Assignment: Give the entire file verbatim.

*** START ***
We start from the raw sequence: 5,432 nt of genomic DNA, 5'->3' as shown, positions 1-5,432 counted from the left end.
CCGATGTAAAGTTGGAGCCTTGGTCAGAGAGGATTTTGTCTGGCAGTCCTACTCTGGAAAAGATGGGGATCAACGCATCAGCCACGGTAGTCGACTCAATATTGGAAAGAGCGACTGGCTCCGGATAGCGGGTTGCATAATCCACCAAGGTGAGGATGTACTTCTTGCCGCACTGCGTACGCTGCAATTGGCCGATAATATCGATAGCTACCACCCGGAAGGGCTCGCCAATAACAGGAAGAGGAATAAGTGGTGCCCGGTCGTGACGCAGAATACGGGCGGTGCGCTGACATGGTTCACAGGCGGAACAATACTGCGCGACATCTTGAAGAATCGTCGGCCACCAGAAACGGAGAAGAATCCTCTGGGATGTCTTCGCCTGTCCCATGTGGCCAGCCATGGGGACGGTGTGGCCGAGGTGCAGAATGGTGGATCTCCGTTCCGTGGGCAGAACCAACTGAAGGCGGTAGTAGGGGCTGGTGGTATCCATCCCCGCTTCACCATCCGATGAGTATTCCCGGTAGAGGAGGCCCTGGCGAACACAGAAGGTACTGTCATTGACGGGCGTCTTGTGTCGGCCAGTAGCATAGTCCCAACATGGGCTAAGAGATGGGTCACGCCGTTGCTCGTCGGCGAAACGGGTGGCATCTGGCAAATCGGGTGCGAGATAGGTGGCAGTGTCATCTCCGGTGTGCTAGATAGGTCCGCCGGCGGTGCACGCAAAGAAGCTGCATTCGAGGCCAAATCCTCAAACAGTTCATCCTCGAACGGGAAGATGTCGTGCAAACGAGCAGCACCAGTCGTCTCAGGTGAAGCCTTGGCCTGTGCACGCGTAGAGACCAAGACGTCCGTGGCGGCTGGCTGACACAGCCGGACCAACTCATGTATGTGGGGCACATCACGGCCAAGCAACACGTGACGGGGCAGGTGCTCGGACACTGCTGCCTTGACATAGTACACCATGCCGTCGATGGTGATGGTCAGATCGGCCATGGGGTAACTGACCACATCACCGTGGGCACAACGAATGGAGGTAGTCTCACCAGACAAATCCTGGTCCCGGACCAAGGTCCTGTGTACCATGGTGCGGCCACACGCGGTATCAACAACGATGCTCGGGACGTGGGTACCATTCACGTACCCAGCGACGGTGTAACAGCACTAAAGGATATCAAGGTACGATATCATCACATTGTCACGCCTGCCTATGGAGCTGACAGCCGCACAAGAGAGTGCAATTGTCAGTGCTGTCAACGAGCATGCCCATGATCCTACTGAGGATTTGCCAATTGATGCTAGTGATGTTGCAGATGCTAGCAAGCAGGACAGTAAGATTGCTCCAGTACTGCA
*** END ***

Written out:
We start from the raw sequence: 5,432 nt of genomic DNA, 5'->3' as shown, positions 1-5,432 counted from the left end.
CCGATGTAAAGTTGGAGCCTTGGTCAGAGAGGATTTTGTCTGGCAGTCCTACTCTGGAAAAGATGGGGATCAACGCATCAGCCACGGTAGTCGACTCAATATTGGAAAGAGCGACTGGCTCCGGATAGCGGGTTGCATAATCCACCAAGGTGAGGATGTACTTCTTGCCGCACTGCGTACGCTGCAATTGGCCGATAATATCGATAGCTACCACCCGGAAGGGCTCGCCAATAACAGGAAGAGGAATAAGTGGTGCCCGGTCGTGACGCAGAATACGGGCGGTGCGCTGACATGGTTCACAGGCGGAACAATACTGCGCGACATCTTGAAGAATCGTCGGCCACCAGAAACGGAGAAGAATCCTCTGGGATGTCTTCGCCTGTCCCATGTGGCCAGCCATGGGGACGGTGTGGCCGAGGTGCAGAATGGTGGATCTCCGTTCCGTGGGCAGAACCAACTGAAGGCGGTAGTAGGGGCTGGTGGTATCCATCCCCGCTTCACCATCCGATGAGTATTCCCGGTAGAGGAGGCCCTGGCGAACACAGAAGGTACTGTCATTGACGGGCGTCTTGTGTCGGCCAGTAGCATAGTCCCAACATGGGCTAAGAGATGGGTCACGCCGTTGCTCGTCGGCGAAACGGGTGGCATCTGGCAAATCGGGTGCGAGATAGGTGGCAGTGTCATCTCCGGTGTGCTAGATAGGTCCGCCGGCGGTGCACGCAAAGAAGCTGCATTCGAGGCCAAATCCTCAAACAGTTCATCCTCGAACGGGAAGATGTCGTGCAAACGAGCAGCACCAGTCGTCTCAGGTGAAGCCTTGGCCTGTGCACGCGTAGAGACCAAGACGTCCGTGGCGGCTGGCTGACACAGCCGGACCAACTCATGTATGTGGGGCACATCACGGCCAAGCAACACGTGACGGGGCAGGTGCTCGGACACTGCTGCCTTGACATAGTACACCATGCCGTCGATGGTGATGGTCAGATCGGCCATGGGGTAACTGACCACATCACCGTGGGCACAACGAATGGAGGTAGTCTCACCAGACAAATCCTGGTCCCGGACCAAGGTCCTGTGTACCATGGTGCGGCCACACGCGGTATCAACAACGATGCTCGGGACGTGGGTACCATTCACGTACCCAGCGACGGTGTAACAGCACTAAAGGATATCAAGGTACGATATCATCACATTGTCACGCCTGCCTATGGAGCTGACAGCCGCACAAGAGAGTGCAATTGTCAGTGCTGTCAACGAGCATGCCCATGATCCTACTGAGGATTTGCCAATTGATGCTAGTGATGTTGCAGATGCTAGCAAGCAGGACAGTAAGATTGCTCCAGTACTGCA